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Situation in Lebanon remains tense

Protesters were violently removed from the environment ministry building.

Lebanese activists stand in front of riot police outside the environment ministry in downtown Beirut on 1 September, 2015 as Lebanese police started forcefully evacuating protesters who had occupied part of the building in a surprise sit-in. Picture: AFP.

BEIRUT - A 72-hour ultimatum for the government of Lebanon to meet the demands of protestors has come and gone with no word from either side as to what will happen next.

Last night about 30 protesters were violently removed from the country's environment ministry after they stormed the building.

Demonstrators are demanding the resignation of the Environment Minister who has failed to organise the collection of garbage from the city's streets.

The situation in downtown Beirut is impossible to predict. Into the early hours of Wednesday morning, hundreds of protesters remain on the streets, surrounding the government complex building.

Security police have condoned off the area but the occasional provocations from the demonstrators make them surge into the crowds every so often.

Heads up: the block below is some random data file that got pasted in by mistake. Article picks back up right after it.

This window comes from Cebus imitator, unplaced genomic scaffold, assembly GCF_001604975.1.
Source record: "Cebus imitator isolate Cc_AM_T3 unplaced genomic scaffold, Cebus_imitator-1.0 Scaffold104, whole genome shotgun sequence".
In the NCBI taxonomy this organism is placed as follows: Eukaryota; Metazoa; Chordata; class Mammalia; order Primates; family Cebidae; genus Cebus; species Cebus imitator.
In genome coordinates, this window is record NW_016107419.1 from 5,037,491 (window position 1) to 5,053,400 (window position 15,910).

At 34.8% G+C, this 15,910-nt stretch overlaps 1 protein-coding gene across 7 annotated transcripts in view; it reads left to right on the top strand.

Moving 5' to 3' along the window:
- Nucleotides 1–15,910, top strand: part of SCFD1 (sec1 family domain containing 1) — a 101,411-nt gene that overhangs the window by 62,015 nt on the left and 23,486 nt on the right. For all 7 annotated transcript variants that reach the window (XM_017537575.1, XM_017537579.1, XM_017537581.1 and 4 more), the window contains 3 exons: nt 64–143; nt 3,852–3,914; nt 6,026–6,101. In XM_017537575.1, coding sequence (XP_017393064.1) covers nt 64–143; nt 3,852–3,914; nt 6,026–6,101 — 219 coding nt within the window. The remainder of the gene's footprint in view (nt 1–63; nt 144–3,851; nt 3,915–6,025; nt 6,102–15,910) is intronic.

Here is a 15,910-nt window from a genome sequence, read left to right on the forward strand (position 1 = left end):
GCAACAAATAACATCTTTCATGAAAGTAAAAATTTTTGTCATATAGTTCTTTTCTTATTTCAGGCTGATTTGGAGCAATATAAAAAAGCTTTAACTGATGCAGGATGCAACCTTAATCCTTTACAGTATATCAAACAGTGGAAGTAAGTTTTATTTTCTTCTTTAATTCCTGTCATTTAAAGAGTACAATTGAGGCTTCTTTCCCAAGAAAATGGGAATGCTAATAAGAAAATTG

Speaking to Eyewitness News without fear, the protesters say "this is the making of a revolution". And while it might take a few more days, the situation could really get more violent.

Last week. Fears grew that an Arab spring styled revolution could be in the making, as tens of thousands of citizens continue to call for their government to step down.

The organisers behind the street protests dubbed 'You Stink!,' are threatening to escalate their public protests unless the interior minister responsible for alleged police brutality is replaced.

Many downtown buildings are spray painted with slogans of the Arab Spring such as "Make it a revolution!" or the "People want the downfall of the regime!"

Lebanon's public debt currently stands at about 143 percent of gross domestic product, a government source said.

Lebanon, still rebuilding from its 1975-1990 civil war, has been repeatedly jolted by spillover from the Syria war, including political violence and a major refugee crisis.

Hezbollah, a powerful Iranian-backed party, is fighting alongside President Bashar al-Assad in the Syrian conflict.